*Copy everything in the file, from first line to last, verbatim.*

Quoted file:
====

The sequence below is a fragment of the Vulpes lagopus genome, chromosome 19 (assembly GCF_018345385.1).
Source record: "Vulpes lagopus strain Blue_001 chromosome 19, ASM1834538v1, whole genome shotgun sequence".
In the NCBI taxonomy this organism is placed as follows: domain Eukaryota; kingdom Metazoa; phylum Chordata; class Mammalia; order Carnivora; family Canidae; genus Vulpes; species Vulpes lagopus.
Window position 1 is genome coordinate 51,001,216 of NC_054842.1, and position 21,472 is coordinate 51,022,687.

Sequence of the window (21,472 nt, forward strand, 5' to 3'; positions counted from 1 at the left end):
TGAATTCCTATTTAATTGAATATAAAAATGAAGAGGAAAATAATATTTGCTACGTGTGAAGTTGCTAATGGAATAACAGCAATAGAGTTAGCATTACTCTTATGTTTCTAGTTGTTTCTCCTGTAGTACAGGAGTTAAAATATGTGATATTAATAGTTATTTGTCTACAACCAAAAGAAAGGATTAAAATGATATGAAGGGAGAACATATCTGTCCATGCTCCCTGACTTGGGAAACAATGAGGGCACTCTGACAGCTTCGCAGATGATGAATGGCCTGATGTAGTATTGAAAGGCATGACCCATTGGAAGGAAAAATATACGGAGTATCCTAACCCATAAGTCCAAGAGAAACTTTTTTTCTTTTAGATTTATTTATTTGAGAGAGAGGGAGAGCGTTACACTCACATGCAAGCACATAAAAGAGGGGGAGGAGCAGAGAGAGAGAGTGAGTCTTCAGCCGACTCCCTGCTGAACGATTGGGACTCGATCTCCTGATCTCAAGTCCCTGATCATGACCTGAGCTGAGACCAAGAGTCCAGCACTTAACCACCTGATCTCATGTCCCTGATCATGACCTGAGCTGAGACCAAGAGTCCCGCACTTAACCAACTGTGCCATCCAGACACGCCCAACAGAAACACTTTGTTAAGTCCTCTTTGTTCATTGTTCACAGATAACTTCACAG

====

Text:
The sequence below is a fragment of the Vulpes lagopus genome, chromosome 19 (assembly GCF_018345385.1).
Source record: "Vulpes lagopus strain Blue_001 chromosome 19, ASM1834538v1, whole genome shotgun sequence".
In the NCBI taxonomy this organism is placed as follows: domain Eukaryota; kingdom Metazoa; phylum Chordata; class Mammalia; order Carnivora; family Canidae; genus Vulpes; species Vulpes lagopus.
Window position 1 is genome coordinate 51,001,216 of NC_054842.1, and position 21,472 is coordinate 51,022,687.

Sequence of the window (21,472 nt, forward strand, 5' to 3'; positions counted from 1 at the left end):
TGAATTCCTATTTAATTGAATATAAAAATGAAGAGGAAAATAATATTTGCTACGTGTGAAGTTGCTAATGGAATAACAGCAATAGAGTTAGCATTACTCTTATGTTTCTAGTTGTTTCTCCTGTAGTACAGGAGTTAAAATATGTGATATTAATAGTTATTTGTCTACAACCAAAAGAAAGGATTAAAATGATATGAAGGGAGAACATATCTGTCCATGCTCCCTGACTTGGGAAACAATGAGGGCACTCTGACAGCTTCGCAGATGATGAATGGCCTGATGTAGTATTGAAAGGCATGACCCATTGGAAGGAAAAATATACGGAGTATCCTAACCCATAAGTCCAAGAGAAACTTTTTTTCTTTTAGATTTATTTATTTGAGAGAGAGGGAGAGCGTTACACTCACATGCAAGCACATAAAAGAGGGGGAGGAGCAGAGAGAGAGAGTGAGTCTTCAGCCGACTCCCTGCTGAACGATTGGGACTCGATCTCCTGATCTCAAGTCCCTGATCATGACCTGAGCTGAGACCAAGAGTCCAGCACTTAACCACCTGATCTCATGTCCCTGATCATGACCTGAGCTGAGACCAAGAGTCCCGCACTTAACCAACTGTGCCATCCAGACACGCCCAACAGAAACACTTTGTTAAGTCCTCTTTGTTCATTGTTCACAGATAACTTCACAG